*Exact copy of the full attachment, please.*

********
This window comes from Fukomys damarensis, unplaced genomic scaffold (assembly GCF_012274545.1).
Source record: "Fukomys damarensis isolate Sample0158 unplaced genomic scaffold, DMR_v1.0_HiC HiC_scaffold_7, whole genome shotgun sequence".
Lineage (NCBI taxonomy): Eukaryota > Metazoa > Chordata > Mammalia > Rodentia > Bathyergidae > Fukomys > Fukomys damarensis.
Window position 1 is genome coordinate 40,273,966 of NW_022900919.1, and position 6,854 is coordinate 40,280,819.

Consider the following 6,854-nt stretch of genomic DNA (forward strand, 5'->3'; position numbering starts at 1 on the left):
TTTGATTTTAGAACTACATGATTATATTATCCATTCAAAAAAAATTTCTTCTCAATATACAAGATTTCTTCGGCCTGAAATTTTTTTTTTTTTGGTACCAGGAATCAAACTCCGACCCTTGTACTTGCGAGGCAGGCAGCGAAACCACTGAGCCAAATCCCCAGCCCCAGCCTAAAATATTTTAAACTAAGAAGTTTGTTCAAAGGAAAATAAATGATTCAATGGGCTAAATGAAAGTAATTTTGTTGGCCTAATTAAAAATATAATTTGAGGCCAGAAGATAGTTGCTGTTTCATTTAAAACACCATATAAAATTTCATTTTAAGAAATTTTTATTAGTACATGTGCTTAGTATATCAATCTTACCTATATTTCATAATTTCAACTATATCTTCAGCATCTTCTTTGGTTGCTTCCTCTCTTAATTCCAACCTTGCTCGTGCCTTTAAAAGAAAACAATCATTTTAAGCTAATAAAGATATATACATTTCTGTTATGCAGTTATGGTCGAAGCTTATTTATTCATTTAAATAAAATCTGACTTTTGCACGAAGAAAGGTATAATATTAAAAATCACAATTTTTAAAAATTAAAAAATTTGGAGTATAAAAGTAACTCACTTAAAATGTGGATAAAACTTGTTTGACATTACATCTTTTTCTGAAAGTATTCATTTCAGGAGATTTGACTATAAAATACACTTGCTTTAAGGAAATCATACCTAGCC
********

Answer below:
This window comes from Fukomys damarensis, unplaced genomic scaffold (assembly GCF_012274545.1).
Source record: "Fukomys damarensis isolate Sample0158 unplaced genomic scaffold, DMR_v1.0_HiC HiC_scaffold_7, whole genome shotgun sequence".
Lineage (NCBI taxonomy): Eukaryota > Metazoa > Chordata > Mammalia > Rodentia > Bathyergidae > Fukomys > Fukomys damarensis.
Window position 1 is genome coordinate 40,273,966 of NW_022900919.1, and position 6,854 is coordinate 40,280,819.

Consider the following 6,854-nt stretch of genomic DNA (forward strand, 5'->3'; position numbering starts at 1 on the left):
TTTGATTTTAGAACTACATGATTATATTATCCATTCAAAAAAAATTTCTTCTCAATATACAAGATTTCTTCGGCCTGAAATTTTTTTTTTTTTGGTACCAGGAATCAAACTCCGACCCTTGTACTTGCGAGGCAGGCAGCGAAACCACTGAGCCAAATCCCCAGCCCCAGCCTAAAATATTTTAAACTAAGAAGTTTGTTCAAAGGAAAATAAATGATTCAATGGGCTAAATGAAAGTAATTTTGTTGGCCTAATTAAAAATATAATTTGAGGCCAGAAGATAGTTGCTGTTTCATTTAAAACACCATATAAAATTTCATTTTAAGAAATTTTTATTAGTACATGTGCTTAGTATATCAATCTTACCTATATTTCATAATTTCAACTATATCTTCAGCATCTTCTTTGGTTGCTTCCTCTCTTAATTCCAACCTTGCTCGTGCCTTTAAAAGAAAACAATCATTTTAAGCTAATAAAGATATATACATTTCTGTTATGCAGTTATGGTCGAAGCTTATTTATTCATTTAAATAAAATCTGACTTTTGCACGAAGAAAGGTATAATATTAAAAATCACAATTTTTAAAAATTAAAAAATTTGGAGTATAAAAGTAACTCACTTAAAATGTGGATAAAACTTGTTTGACATTACATCTTTTTCTGAAAGTATTCATTTCAGGAGATTTGACTATAAAATACACTTGCTTTAAGGAAATCATACCTAGCC